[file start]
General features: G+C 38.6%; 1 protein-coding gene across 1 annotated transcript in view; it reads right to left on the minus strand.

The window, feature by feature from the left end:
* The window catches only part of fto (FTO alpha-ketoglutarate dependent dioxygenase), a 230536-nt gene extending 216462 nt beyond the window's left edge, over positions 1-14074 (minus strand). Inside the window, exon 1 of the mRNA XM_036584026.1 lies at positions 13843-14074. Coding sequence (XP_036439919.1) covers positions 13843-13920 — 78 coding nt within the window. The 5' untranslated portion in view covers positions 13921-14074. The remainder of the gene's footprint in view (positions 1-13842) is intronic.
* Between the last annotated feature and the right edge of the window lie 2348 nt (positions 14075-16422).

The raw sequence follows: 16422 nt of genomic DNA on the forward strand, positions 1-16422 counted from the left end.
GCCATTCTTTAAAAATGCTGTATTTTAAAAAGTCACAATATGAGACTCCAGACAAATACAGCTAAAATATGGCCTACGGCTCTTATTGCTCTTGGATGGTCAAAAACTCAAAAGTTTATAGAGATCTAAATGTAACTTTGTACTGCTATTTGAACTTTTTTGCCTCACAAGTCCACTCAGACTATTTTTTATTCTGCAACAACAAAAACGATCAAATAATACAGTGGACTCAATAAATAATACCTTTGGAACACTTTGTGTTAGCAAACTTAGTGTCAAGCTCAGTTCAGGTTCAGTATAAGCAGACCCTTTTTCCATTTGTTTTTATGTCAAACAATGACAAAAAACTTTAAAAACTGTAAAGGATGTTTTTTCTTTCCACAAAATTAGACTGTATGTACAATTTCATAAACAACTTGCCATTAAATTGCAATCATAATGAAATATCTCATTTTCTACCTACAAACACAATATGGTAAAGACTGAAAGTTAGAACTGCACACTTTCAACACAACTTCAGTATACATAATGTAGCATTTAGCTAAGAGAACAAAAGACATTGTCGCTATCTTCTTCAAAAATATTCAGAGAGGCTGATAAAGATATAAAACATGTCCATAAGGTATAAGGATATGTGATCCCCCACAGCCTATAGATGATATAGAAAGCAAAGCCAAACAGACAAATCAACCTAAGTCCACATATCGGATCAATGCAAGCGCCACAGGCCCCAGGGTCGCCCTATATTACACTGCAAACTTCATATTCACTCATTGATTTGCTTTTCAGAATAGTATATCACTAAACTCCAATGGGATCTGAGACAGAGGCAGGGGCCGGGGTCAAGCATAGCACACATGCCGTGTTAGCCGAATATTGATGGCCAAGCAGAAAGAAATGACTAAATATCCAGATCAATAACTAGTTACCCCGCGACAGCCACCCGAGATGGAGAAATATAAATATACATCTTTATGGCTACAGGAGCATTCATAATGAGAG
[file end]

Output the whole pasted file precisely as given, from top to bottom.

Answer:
General features: G+C 38.6%; 1 protein-coding gene across 1 annotated transcript in view; it reads right to left on the minus strand.

The window, feature by feature from the left end:
* The window catches only part of fto (FTO alpha-ketoglutarate dependent dioxygenase), a 230536-nt gene extending 216462 nt beyond the window's left edge, over positions 1-14074 (minus strand). Inside the window, exon 1 of the mRNA XM_036584026.1 lies at positions 13843-14074. Coding sequence (XP_036439919.1) covers positions 13843-13920 — 78 coding nt within the window. The 5' untranslated portion in view covers positions 13921-14074. The remainder of the gene's footprint in view (positions 1-13842) is intronic.
* Between the last annotated feature and the right edge of the window lie 2348 nt (positions 14075-16422).

The raw sequence follows: 16422 nt of genomic DNA on the forward strand, positions 1-16422 counted from the left end.
GCCATTCTTTAAAAATGCTGTATTTTAAAAAGTCACAATATGAGACTCCAGACAAATACAGCTAAAATATGGCCTACGGCTCTTATTGCTCTTGGATGGTCAAAAACTCAAAAGTTTATAGAGATCTAAATGTAACTTTGTACTGCTATTTGAACTTTTTTGCCTCACAAGTCCACTCAGACTATTTTTTATTCTGCAACAACAAAAACGATCAAATAATACAGTGGACTCAATAAATAATACCTTTGGAACACTTTGTGTTAGCAAACTTAGTGTCAAGCTCAGTTCAGGTTCAGTATAAGCAGACCCTTTTTCCATTTGTTTTTATGTCAAACAATGACAAAAAACTTTAAAAACTGTAAAGGATGTTTTTTCTTTCCACAAAATTAGACTGTATGTACAATTTCATAAACAACTTGCCATTAAATTGCAATCATAATGAAATATCTCATTTTCTACCTACAAACACAATATGGTAAAGACTGAAAGTTAGAACTGCACACTTTCAACACAACTTCAGTATACATAATGTAGCATTTAGCTAAGAGAACAAAAGACATTGTCGCTATCTTCTTCAAAAATATTCAGAGAGGCTGATAAAGATATAAAACATGTCCATAAGGTATAAGGATATGTGATCCCCCACAGCCTATAGATGATATAGAAAGCAAAGCCAAACAGACAAATCAACCTAAGTCCACATATCGGATCAATGCAAGCGCCACAGGCCCCAGGGTCGCCCTATATTACACTGCAAACTTCATATTCACTCATTGATTTGCTTTTCAGAATAGTATATCACTAAACTCCAATGGGATCTGAGACAGAGGCAGGGGCCGGGGTCAAGCATAGCACACATGCCGTGTTAGCCGAATATTGATGGCCAAGCAGAAAGAAATGACTAAATATCCAGATCAATAACTAGTTACCCCGCGACAGCCACCCGAGATGGAGAAATATAAATATACATCTTTATGGCTACAGGAGCATTCATAATGAGAG